Vuelta a Andalucia leader Alberto Contador (Tinkoff-Saxo) explained that his keeping close to the front and even launching a brief attack in the closing kilometres of the stage two of the Vuelta a Andalucía was simply a defensive strategy in order to ensure he did not get caught up in crashes.
With a fast descent off a third category climb, technical finish, poor route and lots of corners on the race route coming into the finish town of Lucena, not to mention the mass pile-ups of stage one’s first sectors, crashes were uppermost in many riders minds, including Contador.
The race leader was sucked back into the rising tide of sprinters and GC contenders teams fairly quickly, with Sky and Movistar quickest to react. Both Contador and his arch-rival Chris Froome (Sky) remain in the same positions overall, with Contador eight seconds up on Froome prior to tomorrow’s decisive, 16. 9 kilometre climb to Hazallanas.
After receiving prizes in front of a large, noisy crowd, with a lengthy transfer ahead of him Contador spoke briefly to reporters, and explained that “I had wanted to be at the front to avoid any kind of crashes or last-minute incident, nothing more than that.”
Run off at a respectable average speed of 39.397 kmh, Contador recognised that, “today’s been a very hard day because of the headwinds, but the team were up there working away right from the start.”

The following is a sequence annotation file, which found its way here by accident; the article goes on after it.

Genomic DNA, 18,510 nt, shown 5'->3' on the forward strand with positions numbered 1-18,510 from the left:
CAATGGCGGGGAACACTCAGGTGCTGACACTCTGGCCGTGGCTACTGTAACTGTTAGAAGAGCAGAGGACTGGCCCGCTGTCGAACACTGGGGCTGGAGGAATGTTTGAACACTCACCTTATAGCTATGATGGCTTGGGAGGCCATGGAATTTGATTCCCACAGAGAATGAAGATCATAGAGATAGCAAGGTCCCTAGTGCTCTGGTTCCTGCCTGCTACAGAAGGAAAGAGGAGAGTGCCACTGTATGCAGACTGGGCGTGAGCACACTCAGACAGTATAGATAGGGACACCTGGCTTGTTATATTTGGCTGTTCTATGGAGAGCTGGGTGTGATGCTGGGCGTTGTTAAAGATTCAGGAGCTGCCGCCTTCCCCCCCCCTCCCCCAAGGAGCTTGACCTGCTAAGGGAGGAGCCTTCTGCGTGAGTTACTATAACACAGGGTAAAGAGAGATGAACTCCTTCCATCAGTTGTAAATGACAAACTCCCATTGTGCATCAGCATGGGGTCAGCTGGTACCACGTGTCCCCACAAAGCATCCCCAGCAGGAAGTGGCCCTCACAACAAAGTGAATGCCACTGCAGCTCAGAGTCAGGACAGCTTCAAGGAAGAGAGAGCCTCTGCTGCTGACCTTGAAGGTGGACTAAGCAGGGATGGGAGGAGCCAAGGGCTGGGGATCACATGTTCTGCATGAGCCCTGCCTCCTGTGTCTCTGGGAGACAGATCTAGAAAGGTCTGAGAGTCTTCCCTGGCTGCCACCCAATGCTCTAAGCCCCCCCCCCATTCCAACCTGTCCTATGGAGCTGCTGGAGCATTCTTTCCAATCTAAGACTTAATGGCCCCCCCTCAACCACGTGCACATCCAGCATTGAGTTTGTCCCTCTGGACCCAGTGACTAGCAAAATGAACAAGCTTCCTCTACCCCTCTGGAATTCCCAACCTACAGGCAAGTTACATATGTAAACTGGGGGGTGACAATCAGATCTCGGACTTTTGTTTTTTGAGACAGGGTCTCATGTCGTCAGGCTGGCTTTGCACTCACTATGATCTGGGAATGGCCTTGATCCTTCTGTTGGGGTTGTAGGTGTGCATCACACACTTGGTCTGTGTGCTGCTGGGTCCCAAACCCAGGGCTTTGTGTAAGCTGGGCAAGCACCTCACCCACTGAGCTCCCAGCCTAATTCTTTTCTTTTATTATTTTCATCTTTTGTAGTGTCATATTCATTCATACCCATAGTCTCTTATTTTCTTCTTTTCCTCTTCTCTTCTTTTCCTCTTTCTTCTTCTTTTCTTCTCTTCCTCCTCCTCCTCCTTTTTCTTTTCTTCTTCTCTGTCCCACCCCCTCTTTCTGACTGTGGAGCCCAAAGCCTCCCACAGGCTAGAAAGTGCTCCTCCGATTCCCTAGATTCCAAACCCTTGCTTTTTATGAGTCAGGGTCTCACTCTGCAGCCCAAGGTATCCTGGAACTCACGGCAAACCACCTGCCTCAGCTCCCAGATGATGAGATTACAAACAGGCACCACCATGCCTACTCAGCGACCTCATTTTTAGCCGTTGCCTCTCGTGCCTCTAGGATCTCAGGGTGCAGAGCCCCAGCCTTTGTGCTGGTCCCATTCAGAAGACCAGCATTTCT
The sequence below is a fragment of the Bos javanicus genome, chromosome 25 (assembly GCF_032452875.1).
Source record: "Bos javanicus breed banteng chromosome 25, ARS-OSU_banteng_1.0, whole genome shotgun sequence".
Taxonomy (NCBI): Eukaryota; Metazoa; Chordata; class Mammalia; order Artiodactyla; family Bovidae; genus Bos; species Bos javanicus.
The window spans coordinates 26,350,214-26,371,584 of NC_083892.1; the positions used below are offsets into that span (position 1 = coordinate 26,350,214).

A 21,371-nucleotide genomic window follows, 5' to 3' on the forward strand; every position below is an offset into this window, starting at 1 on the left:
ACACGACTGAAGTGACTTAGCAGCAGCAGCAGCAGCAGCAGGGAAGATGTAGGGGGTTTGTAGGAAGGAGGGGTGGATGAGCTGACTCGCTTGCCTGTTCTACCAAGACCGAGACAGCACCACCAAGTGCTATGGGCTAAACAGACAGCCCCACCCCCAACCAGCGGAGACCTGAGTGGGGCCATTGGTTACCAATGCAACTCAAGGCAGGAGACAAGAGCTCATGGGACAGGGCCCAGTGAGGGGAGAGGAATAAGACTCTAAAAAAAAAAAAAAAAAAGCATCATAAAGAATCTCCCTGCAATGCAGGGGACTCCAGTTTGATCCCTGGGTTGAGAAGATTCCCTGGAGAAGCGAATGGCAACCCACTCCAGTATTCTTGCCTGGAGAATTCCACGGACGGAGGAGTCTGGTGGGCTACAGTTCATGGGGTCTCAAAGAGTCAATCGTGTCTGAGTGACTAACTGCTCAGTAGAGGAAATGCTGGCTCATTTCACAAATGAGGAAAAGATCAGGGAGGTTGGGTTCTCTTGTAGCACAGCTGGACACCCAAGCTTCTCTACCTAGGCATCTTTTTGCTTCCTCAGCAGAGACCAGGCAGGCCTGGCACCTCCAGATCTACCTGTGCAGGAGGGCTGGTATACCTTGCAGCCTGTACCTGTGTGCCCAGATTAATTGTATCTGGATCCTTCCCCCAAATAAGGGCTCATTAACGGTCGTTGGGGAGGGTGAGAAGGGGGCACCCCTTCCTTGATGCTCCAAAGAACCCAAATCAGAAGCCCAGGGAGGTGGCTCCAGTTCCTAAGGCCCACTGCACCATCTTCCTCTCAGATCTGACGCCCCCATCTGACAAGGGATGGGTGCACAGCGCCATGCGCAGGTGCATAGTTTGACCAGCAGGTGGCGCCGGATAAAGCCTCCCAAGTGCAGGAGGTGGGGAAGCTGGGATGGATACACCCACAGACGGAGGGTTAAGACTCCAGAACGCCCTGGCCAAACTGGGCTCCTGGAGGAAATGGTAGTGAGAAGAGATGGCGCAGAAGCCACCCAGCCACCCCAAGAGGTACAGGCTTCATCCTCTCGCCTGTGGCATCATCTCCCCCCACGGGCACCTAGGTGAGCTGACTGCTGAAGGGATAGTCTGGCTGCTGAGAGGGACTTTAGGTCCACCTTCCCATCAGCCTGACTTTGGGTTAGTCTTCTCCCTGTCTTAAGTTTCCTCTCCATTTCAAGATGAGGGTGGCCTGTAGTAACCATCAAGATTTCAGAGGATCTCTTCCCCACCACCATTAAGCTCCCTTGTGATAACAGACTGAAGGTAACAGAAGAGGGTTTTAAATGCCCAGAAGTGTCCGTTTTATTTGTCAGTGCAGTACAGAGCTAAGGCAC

“We wanted to peg back the break and then be sure that the sprinters teams would be ready to take over, and that’s effectively what happened. Now the main objective is to recover prior to tomorrow’s big stage.”
Following a two-hour transfer, Contador and the rest of the peloton will tackle a 157.6 kilometre stage, with two difficult first category climbs, starting with the Puerto de la Cabra in the first hour of racing. The second big ascent of the day, the Alto de Hazallanas, has only previously been used in one race, in 2013, when it was tackled by the Vuelta a España.
Alasdair Fotheringham has been reporting on cycling since 1991. He has covered every Tour de France since 1992 as well as numerous other bike races of all shapes and sizes, ranging from the Olympic Games in 2008 to the now sadly defunct Subida a Urkiola hill climb in Spain. Apart from working for Cyclingnews.com, he is also the cycling correspondent for The Independent and The Independent on Sunday.
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